The Coronavirus is not going to miraculously disappear on 21st June, it’s here to stay. As we learn to live with it, a significant proportion of the population will choose a more remote lifestyle in an effort to protect themselves and their families from infection. Their lifestyle changes will impact directly on the way they make purchases and on who they choose to buy from. The businesses that are best able to adapt to meet these changing demands stand to gain a clear competitive advantage. This means making more information available online and putting in place the facilities and processes to enable remote selling, either through e-commerce or through services like live video consultations.
Despite the positivity from the Government and the media about an end to lockdowns and restrictions, it seems clear that as long as there is international travel, we will need to live with the Coronavirus in the UK for years to come. The virus remains potentially deadly, the whole adult population will need to be vaccinated at least once every year, there will be further waves of infection, and there is always the threat of vaccine-resistant variants too.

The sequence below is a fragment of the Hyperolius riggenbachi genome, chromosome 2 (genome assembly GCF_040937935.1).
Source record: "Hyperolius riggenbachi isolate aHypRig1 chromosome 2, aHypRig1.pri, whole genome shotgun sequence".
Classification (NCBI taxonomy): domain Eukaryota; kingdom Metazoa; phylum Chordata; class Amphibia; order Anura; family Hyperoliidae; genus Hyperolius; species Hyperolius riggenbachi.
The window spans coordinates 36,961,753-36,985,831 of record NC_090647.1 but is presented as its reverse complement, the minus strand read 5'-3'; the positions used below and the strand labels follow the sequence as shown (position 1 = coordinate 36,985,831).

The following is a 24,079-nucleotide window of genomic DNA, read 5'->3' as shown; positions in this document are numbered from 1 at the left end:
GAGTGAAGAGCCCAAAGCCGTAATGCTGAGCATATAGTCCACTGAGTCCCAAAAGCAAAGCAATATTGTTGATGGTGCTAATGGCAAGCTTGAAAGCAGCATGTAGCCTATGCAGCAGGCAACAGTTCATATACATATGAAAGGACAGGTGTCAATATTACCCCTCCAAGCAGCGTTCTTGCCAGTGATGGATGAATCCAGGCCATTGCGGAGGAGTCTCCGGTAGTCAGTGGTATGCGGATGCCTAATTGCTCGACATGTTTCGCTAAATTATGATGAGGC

This is a global problem, but how we adapt to live with it is down to us as a nation, as businesses and as individuals.
From a social perspective, as a general rule, those who are less at risk from serious illness (typically the younger members of the population) have already proved to be more keen to socialise and regain the freedom of movement they enjoyed before the pandemic hit. As lockdown fatigue escalates, more and more people are keen to get back to a more normal way of life, to go on holiday, to attend events, to eat out and to throw parties. As the proportion of the voting population who want this freedom grows, so the mandate for the government to relax measures increases, even though it will inevitably cause the virus to spread.
On a political and economic level, the strategy so far has been to prioritise the health of the population and to limit the huge impact on the NHS. Economically, it seems impossible to continue, year after year, to take such drastic lockdown measures as we have during the last 12 months. In time, it will become more politically acceptable to prioritise the economy and freedom of movement, even though this will be at the risk of a surge in infections.
As the virus will be among us for years to come, a significant proportion of the population – including the more vulnerable, those who have contact with vulnerable people, those with a sense of social responsibility and those who are simply more worried about becoming ill – will take whatever measures they can as individuals to protect themselves. Amongst this group, wearing a face covering and maintaining a social distance will continue to be normal behaviour, but for many this will not be enough; they will adopt a more remote lifestyle.